Hongi Mural at Christchurch Airport



There is a new welcome mural at the international arrival area of Christchurch International Airport. I was fortunate to do the portrait and the background photography, as well as the post-production to put it together. At 2.8 metres high by 17 metres long it’s pretty big and the images look really good at this large size.

Thanks to Hamish Southcott from Fountaine Design for the excellent concept; Steve from DT Signs for the superb printing; and the adventurous marketing team at Christchurch Airport. Also thanks to the very obliging models, and the helpful staff at Ko Tane Maori Cultural Experience, Willowbank.


Christchurch Airport Mackenzie Country Night Sky Airbridge


Christchurch airport airbridge 19 - entranceway

Christchurch Airport airbridge 19 – entrance

The latest airbridge completed for Christchurch Airport is the Mackenzie night sky. This was one of the most challenging airbridge installations to date. Night sky photography pushes the capabilities of cameras and lenses to their limits. The images also needed to be good enough to be printed to 2.8 metres high. I enlisted the help of Fraser Gunn, a specialist astrophotographer from Tekapo, who supplied lens heaters (to keep dew from forming on lenses), telescopes and tracking mechanisms. Fraser was very generous with his time and expertise. If you happen to be travelling through Tekapo, I thoroughly recommend booking one of Fraser’s small group night sky photography tours:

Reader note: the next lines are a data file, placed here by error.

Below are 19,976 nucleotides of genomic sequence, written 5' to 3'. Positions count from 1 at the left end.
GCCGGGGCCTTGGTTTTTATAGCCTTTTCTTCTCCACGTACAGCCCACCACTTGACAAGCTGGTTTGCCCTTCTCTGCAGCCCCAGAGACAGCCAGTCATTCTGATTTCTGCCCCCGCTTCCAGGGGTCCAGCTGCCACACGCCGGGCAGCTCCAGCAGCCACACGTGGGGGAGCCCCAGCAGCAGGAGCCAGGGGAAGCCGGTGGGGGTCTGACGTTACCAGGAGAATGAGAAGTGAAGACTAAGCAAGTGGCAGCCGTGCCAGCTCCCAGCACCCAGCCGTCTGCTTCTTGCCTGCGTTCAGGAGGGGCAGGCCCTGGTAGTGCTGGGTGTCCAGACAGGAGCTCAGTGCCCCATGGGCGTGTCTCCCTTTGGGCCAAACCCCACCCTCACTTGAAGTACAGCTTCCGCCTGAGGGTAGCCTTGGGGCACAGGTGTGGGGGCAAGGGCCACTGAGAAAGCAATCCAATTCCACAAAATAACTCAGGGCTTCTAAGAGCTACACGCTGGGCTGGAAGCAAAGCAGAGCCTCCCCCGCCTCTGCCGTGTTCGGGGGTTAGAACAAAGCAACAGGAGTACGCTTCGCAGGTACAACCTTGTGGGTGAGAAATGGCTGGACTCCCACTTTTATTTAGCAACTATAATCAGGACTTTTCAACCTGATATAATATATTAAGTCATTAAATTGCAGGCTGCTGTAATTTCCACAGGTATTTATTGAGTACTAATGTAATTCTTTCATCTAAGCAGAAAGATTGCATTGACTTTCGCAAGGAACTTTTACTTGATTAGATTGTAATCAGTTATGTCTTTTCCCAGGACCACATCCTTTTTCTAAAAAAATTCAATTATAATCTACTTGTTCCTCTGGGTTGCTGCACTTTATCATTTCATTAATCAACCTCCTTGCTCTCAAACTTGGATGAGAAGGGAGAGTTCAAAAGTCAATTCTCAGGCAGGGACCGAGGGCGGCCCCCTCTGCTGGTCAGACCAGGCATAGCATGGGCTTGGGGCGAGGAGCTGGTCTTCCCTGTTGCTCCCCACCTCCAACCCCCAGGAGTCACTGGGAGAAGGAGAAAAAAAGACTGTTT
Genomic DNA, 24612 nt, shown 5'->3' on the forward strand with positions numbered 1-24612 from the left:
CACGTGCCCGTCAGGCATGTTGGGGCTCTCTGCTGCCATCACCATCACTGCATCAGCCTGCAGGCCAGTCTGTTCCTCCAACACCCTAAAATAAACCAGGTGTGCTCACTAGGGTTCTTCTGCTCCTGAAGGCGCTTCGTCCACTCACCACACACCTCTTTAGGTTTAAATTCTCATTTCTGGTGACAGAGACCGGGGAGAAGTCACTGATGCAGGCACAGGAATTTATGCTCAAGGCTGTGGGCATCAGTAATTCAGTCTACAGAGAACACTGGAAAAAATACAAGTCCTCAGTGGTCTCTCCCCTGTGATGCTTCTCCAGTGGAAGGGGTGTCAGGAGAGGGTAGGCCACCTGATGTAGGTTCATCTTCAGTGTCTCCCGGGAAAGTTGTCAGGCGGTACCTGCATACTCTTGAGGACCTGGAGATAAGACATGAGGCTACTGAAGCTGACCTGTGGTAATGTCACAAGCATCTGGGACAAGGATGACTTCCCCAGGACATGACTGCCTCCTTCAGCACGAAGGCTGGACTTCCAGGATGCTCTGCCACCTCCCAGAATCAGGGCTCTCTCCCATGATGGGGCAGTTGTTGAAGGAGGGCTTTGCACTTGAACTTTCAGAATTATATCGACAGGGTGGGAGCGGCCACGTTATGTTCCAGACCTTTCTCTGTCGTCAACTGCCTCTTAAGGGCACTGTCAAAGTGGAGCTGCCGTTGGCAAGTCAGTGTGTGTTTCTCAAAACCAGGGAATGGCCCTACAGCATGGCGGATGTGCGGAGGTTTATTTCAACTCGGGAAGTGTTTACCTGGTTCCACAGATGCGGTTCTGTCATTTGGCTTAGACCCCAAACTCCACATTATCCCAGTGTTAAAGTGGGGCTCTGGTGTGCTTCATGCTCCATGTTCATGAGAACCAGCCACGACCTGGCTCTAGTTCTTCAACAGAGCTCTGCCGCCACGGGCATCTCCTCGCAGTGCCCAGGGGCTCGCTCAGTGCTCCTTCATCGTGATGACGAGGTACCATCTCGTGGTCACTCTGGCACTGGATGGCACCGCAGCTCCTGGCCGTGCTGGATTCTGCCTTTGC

Fraser Gunn and John Doogan near Lake Alexandrina

Fraser Gunn and John Doogan near Lake Alexandrina

The photography was shot over two trips totalling around 11 nights. The phase of the moon, clear skies, and windless nights, were just some of the aspects that needed to line up to make the photography successful. Some things were hard to plan for – like the army sending up flares from behind Lake Alexandrina on one particularly clear night. No point in complaining about that one. One night we had a reasonable fall of snow, which meant the foreground was much clearer in the photographs for a few nights afterwards. I also hauled some gear up to Mueller Hut above Mount Cook Village for one night’s shoot.

Christchurch airport airbridge 19 - aircraft end

Christchurch Airport airbridge 19 – aircraft end

The installation is over 30 metres long and includes many tiny lights in the ceiling to give the feel of a night sky. Jean Michel Jarre’s Oxygene Part 4 is the soundtrack that plays as you walk down the airbridge. I think I had that album back in the day (the 70s).

Thanks to Fraser Gunn Astrophotographer, Earth and Sky and Canterbury University Physics and Astronomy

airbridge 19 - left hand side

airbridge 19 – left hand side


airbridge 19 - right hand side

airbridge 19 – right hand side